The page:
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Survey shows employers are hiring older workers over recent college grads, sparking debate

The 2023 survey involved 800 recruiters laying out why recent college grads are less desirable.

Survey shows employers are hiring older workers over recent college grads, sparking debate
Representative Cover Image Source: Pexels | Sora Shimazaki

Securing a well-paying job is increasingly difficult in today's rapidly evolving job market. Despite excelling in college, graduates face numerous hurdles from recruiters. Gen Z college grads, in particular, are struggling. A survey by Intelligent last December uncovered that nearly 4 in 10 employers prefer not to hire recent college graduates, citing several reasons.

Representative Image Source: Pexels | Edmond Dantes
Representative Image Source: Pexels | Edmond Dantes

The survey, which included responses from over 800 employers, highlighted specific reasons for preferring older workers over young graduates. A major concern was that Gen Z grads "struggled with eye contact." Other reasons included that they "asked for unreasonable compensation, dressed inappropriately, used inappropriate language, refused to turn on the camera during a virtual interview and brought a parent to their interview." Even when hired, many employers are dissatisfied with their personality and work ethic. Over 40% of employers believe recent graduates "can't manage workloads, are late to start work, hand in assignments late, and deliver poor quality work." 

Image Source: Reddit | u/EJ2600
Image Source: Reddit | u/EJ2600

According to the survey, 63% of employers believe Gen Z graduates are entitled, and 58% think they get offended easily and aren't ready for the workforce. Nearly half of the surveyed employers have fired recent college graduates. Despite their skills, employers are worried about their lack of professionalism, poor communication, and inability to handle feedback. When u/EJ2600 shared this survey on Fox News, the comment section erupted in debate, with some defending Gen Z and others agreeing with the survey.

"Some of these are legitimate. I also believe there are people out there who do demand more money than they are worth," said u/Tall-Mountain-Man. "I don't know about the last two (we don't do virtual interviews), but the first three have been very common. I've had 'fresh out of school,' 'never had a job in IT,' candidates expect as high as $120k for their first job," added u/Olfa2024. "Eye contact and dressing inappropriately is what I see the most in recent college grad hires. I sometimes think they're seeing something in a distance and I turn around when they're talking. Wearing a dirty wrinkled shirt with a flat bill hat to work events with clients is so wild to see in person and highly disrespectful," said u/GreasyTaints.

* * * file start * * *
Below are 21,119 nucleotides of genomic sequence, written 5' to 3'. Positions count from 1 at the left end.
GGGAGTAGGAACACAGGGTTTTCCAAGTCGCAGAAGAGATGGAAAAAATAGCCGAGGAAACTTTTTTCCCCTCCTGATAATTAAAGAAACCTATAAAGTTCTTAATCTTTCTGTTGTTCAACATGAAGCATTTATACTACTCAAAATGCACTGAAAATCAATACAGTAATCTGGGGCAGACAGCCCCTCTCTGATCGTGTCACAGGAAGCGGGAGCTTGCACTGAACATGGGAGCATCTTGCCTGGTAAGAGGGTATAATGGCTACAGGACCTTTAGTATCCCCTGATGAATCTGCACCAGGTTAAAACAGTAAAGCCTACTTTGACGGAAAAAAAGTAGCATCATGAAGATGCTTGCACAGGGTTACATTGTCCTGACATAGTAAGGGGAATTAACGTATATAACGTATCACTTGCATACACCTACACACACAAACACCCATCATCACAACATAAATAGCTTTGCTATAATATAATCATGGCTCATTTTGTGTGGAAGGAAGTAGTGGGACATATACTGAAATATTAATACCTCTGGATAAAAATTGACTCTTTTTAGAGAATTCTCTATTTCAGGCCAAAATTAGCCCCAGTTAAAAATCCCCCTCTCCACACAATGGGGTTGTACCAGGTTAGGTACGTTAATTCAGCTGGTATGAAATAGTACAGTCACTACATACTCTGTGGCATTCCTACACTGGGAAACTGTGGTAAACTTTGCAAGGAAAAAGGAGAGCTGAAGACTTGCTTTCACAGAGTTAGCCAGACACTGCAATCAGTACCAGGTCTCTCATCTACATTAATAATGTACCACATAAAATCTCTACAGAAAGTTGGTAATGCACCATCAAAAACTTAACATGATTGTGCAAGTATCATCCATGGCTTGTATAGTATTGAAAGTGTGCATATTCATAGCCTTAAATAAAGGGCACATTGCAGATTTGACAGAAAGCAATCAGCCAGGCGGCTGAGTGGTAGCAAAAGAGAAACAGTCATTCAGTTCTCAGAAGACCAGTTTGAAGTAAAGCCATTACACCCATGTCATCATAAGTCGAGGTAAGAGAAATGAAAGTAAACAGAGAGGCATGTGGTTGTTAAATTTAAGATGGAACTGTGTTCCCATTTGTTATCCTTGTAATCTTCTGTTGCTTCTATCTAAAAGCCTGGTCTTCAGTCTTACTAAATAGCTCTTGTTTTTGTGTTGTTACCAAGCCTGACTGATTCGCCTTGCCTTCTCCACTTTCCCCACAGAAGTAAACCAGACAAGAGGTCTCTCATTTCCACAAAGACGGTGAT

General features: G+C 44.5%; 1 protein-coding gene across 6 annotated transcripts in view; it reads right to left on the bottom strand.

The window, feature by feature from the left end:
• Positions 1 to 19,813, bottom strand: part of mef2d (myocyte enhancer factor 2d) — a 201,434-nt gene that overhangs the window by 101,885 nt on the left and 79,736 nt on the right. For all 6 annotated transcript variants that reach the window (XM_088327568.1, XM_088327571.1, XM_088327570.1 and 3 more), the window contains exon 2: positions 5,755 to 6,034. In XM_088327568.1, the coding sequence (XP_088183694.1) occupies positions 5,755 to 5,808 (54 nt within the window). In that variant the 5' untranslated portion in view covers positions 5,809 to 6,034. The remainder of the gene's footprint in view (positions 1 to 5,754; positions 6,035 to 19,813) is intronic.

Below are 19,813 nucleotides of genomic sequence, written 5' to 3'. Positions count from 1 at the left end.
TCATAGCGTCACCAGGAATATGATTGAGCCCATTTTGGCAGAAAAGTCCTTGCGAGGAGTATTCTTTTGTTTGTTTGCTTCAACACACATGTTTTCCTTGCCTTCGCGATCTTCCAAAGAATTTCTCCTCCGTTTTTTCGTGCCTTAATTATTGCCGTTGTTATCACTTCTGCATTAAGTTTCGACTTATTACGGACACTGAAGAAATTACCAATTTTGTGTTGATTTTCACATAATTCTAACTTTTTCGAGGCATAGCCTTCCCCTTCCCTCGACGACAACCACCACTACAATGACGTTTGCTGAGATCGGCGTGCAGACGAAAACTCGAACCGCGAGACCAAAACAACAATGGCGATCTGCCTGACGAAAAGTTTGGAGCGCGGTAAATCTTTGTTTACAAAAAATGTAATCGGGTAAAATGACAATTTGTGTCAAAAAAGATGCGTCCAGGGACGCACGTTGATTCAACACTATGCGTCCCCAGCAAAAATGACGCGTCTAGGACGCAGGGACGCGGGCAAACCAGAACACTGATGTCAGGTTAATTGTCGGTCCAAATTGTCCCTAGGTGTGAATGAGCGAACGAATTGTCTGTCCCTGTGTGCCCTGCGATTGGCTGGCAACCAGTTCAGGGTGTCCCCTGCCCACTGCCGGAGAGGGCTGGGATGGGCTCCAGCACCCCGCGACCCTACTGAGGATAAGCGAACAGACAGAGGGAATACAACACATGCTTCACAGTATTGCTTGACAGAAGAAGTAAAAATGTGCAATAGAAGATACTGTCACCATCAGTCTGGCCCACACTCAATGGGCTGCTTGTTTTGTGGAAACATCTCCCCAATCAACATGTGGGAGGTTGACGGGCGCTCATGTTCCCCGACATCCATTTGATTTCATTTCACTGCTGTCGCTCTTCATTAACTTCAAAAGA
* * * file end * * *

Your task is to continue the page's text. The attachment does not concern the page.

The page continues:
Image Source: reddit | u/Lakbob
Image Source: Reddit | u/Lakbob
Image Source: Reddit | u/GirthWoody
Image Source: Reddit | u/GirthWoody

"Struggle with eye contact. If they are doing it over Zoom or Teams, then they are making eye contact with the people on the screen, not the camera," pointed out u/pprow41. "'Asked for unreasonable compensation' is the great red flag. You could substitute it with, 'refuse to be exploited with laughable wages relative to the job's demands,'" remarked u/MetalCid. "Not necessarily the percent of applicants who do it, the percent of employers who have seen it happen, which could mean one time out of a thousand," added u/umassmza.

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